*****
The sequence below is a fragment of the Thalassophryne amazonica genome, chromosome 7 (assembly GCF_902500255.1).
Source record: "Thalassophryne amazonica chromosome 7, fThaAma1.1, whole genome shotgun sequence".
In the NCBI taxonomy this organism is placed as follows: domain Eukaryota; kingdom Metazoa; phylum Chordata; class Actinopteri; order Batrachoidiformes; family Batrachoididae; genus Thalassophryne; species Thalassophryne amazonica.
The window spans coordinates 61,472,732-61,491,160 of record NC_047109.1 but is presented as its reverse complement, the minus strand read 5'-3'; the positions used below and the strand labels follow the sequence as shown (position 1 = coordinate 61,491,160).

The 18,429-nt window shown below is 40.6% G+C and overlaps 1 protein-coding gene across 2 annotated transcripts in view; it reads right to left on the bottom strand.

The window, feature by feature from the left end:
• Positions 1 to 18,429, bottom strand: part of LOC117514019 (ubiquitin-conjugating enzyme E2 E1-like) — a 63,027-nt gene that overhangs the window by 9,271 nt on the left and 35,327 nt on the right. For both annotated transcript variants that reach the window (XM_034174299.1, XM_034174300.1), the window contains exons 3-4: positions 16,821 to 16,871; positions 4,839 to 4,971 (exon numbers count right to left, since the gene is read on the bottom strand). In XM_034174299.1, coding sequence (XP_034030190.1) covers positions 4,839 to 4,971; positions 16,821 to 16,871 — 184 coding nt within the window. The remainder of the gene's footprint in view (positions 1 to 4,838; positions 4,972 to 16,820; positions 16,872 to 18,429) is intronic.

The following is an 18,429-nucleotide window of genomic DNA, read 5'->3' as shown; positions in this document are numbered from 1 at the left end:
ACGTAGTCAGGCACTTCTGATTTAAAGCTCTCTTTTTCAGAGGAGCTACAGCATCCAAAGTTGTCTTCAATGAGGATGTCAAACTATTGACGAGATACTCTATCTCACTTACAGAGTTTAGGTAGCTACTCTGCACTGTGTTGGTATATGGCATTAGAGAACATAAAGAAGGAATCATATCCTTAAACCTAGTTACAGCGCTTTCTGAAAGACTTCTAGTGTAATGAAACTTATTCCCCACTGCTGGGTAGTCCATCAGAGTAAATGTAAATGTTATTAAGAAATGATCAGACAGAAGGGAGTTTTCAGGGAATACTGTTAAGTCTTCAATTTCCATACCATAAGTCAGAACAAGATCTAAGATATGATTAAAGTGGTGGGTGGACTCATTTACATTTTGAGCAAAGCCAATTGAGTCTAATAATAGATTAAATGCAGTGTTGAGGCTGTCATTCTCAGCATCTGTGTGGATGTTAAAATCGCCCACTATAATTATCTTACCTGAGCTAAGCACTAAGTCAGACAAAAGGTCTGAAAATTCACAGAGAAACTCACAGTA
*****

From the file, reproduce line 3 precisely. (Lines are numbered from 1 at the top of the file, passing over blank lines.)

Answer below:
In the NCBI taxonomy this organism is placed as follows: domain Eukaryota; kingdom Metazoa; phylum Chordata; class Actinopteri; order Batrachoidiformes; family Batrachoididae; genus Thalassophryne; species Thalassophryne amazonica.